" bach"

Translation:A toilet

November 2, 2016

19 Comments


https://www.duolingo.com/MargaretWe2

I think this is the issue between North American and British English. North Americans very rarely use the word "toilet" unless they're referring to the actual porceline fixture. I'd go as far as to say it's generally considered uncouth to say that you are "going to the toilet" (unless you were specifically discussing bodiky functions). It's much more common to say that you are "going to the bathroom, even if you have no intention of bathing. So, it might be a good idea to allow" bathroom for tŷ bach.

July 8, 2017

https://www.duolingo.com/PushythePirate1

I agree

August 23, 2018

https://www.duolingo.com/pam901319

so obviously this is actually small house, and ty bach is an idiom for toilet - in which case should 'bathroom' etc be accepted too?

November 2, 2016

https://www.duolingo.com/EllisVaughan

I wouldn't say so, at least it's not a great translation. It's better to think "Toiled/Tŷ bach" as "Toilet" and "Ystafell ymolchi" as "Bathroom".

November 2, 2016

https://www.duolingo.com/MattJones596690

yes, this is one of the instances where i just can't divorce my american english from the british english. i'll probably instinctively first go to 'bathroom' when seeing 'ty bach' forever.

January 3, 2017

https://www.duolingo.com/AnUnicorn

So, if my house is small and I say "dw i'n preswyliaf yn tŷ bach", will I be understood in context, or will I give the impression that I reside in a toilet?

January 14, 2017

https://www.duolingo.com/EllisVaughan

Well you'd probably get more of a strange look for saying "Preswyliaf". We actually use "byw". So "Dw i'n byw mewn tŷ bach" would be the correct sentence. Since the context is clear nobody would mistunderstand you.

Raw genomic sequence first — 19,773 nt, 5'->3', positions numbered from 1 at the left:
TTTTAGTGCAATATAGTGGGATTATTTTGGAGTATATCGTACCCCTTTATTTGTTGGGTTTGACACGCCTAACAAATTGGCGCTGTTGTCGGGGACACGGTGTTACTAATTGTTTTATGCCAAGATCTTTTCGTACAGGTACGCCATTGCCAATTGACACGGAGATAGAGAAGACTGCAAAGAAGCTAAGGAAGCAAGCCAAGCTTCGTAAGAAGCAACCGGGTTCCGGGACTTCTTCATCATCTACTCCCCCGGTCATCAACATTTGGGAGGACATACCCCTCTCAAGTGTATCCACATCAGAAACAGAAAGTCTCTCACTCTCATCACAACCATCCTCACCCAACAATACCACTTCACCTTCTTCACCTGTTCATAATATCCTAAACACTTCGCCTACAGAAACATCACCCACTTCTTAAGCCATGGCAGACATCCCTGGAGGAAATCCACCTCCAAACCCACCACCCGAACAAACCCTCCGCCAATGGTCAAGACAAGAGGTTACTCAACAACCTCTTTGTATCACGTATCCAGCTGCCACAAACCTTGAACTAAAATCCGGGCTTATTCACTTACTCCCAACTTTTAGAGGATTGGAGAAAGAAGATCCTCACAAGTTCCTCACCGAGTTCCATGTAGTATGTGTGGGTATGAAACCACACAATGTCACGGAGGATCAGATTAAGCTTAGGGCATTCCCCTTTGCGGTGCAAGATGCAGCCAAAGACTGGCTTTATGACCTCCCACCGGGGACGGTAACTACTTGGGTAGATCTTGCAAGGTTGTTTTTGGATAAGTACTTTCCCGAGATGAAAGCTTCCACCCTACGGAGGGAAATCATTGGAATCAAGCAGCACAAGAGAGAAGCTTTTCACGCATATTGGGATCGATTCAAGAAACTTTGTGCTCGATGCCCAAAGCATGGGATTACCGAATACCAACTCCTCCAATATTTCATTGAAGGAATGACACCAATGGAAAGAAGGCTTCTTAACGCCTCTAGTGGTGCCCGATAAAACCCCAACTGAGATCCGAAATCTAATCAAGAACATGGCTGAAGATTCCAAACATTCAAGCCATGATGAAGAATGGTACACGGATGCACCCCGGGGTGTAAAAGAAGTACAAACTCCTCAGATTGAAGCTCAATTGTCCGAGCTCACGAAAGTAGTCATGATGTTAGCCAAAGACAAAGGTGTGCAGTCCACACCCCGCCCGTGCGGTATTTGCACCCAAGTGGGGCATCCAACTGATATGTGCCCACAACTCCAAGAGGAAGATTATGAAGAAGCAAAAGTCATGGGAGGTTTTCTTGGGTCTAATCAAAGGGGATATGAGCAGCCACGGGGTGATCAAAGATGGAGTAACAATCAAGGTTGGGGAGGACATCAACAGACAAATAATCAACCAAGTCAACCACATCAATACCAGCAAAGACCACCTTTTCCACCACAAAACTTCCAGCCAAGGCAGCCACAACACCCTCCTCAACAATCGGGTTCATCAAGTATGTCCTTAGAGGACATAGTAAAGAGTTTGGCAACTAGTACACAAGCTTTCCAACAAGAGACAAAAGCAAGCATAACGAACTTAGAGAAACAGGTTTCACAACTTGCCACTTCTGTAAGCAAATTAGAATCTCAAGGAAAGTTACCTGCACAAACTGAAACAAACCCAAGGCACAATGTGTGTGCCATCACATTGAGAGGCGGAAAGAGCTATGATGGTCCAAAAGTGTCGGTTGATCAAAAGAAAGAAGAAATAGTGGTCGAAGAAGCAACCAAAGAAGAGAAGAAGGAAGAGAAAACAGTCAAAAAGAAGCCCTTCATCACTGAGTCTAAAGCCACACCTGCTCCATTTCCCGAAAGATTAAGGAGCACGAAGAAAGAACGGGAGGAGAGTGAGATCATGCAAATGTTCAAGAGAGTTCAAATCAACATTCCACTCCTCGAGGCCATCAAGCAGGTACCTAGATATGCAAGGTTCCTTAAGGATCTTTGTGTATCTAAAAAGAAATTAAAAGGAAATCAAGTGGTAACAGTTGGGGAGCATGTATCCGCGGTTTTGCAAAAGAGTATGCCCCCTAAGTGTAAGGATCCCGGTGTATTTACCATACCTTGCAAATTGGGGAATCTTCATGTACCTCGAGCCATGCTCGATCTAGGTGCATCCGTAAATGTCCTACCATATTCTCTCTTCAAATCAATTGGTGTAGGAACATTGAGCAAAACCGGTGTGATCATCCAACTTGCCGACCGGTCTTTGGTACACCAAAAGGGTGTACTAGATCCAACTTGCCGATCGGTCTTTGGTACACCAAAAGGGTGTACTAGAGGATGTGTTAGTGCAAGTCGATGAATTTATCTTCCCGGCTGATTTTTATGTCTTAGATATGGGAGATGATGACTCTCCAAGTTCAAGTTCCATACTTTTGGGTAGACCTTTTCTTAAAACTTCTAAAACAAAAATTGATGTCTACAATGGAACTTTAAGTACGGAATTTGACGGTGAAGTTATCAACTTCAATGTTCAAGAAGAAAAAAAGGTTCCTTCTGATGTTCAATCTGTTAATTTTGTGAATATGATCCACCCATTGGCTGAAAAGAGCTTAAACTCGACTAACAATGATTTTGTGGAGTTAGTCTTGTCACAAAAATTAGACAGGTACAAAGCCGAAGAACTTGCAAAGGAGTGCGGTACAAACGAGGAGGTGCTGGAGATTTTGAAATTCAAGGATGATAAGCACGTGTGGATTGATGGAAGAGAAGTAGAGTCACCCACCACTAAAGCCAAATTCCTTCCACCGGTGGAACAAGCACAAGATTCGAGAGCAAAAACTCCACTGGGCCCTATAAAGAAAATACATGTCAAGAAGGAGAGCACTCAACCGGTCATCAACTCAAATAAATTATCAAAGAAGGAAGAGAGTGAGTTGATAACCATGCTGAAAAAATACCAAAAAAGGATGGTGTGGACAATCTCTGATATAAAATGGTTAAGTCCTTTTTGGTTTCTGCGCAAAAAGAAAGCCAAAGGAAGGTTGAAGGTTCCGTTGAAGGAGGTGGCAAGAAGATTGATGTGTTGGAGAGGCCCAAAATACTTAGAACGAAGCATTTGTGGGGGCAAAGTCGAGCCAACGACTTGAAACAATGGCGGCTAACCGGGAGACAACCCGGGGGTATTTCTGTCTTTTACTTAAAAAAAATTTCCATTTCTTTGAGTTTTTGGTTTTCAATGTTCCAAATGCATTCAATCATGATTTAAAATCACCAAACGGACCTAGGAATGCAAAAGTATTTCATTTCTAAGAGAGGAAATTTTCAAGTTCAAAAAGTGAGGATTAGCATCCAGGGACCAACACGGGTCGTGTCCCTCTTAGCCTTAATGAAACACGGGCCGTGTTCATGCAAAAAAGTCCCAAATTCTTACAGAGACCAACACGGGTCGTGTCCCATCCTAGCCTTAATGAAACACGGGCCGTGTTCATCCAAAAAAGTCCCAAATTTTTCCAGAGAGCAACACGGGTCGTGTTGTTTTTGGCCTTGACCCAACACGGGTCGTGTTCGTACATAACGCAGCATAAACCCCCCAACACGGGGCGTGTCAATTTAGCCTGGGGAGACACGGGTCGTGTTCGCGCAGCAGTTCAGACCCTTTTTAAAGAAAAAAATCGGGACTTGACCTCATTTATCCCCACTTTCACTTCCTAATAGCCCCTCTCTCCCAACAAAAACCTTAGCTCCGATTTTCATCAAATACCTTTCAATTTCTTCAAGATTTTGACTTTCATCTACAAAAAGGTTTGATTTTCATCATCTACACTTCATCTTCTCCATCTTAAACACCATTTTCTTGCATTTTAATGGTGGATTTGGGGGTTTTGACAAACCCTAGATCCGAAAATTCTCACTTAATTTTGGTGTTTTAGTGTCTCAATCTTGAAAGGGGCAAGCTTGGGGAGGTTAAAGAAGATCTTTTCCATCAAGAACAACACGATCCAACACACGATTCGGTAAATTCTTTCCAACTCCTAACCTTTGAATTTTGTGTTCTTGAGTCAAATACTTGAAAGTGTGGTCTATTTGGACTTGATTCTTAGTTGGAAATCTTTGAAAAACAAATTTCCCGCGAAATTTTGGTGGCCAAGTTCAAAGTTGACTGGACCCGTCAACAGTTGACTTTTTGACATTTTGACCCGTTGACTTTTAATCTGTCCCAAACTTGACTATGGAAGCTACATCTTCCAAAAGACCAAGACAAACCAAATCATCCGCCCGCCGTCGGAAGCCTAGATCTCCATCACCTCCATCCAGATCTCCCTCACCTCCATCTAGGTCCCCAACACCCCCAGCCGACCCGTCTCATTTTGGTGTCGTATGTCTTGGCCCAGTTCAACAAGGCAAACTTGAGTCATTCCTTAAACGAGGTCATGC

January 14, 2017

https://www.duolingo.com/Yottskry

You say that, but my mother was laughed at when she said exactly this when learning Welsh (in Wales) at school. I was told that "tŷ bychan" would avoid confusion.

August 8, 2018

https://www.duolingo.com/AnUnicorn

Man, I try to use the GPC and I end up sounding like a dictionary. Diolch yn fawr!

January 14, 2017

https://www.duolingo.com/EllisVaughan

Yeah I'd recommend you try other dictionaries like "Y gweiadur" or "Ap geiriaduron". GPC, is a great dictionary but it's more for first language/fluent speakers. If you can't find a word else where then it is worth looking up GPC, but just remember that it's got a lot of different varieties of words some of which are old fashioned or really formal.

January 14, 2017

https://www.duolingo.com/NeilSherif

I take it this would be used to refer to the room that the toilet is in, not for the toilet itself.

May 16, 2017

https://www.duolingo.com/HBee10

Try adding lle chwech! Ha ha came across that in a book and I was totally confused til I looked it up! Anyone tell me the origins of that phrase please? Would love to know!

July 23, 2017

https://www.duolingo.com/ibisc

This is a dialect expression used in parts of Wales. In this context, chwech means 'sweet(-smelling)'!

July 23, 2017

https://www.duolingo.com/HBee10

that is amazing ha ha thank you!

July 24, 2017

https://www.duolingo.com/SimonMelhu1

May I suggest "loo" as another translation? :)

August 22, 2017

https://www.duolingo.com/LenaStorli

How do you say "a small house" if you refer to just a small house?

July 11, 2018

https://www.duolingo.com/OwainLlyfr

I think you say "tŷ bychan" or something similar.

August 5, 2018

https://www.duolingo.com/Doshia2

So, would ty bach refer more to a public restroom than to the bathroom in my house?

November 9, 2016

https://www.duolingo.com/EllisVaughan

"Tŷ bach" refers to any toilet. It's actually a throw back to when toilets were sheds in the back garden.

January 3, 2017
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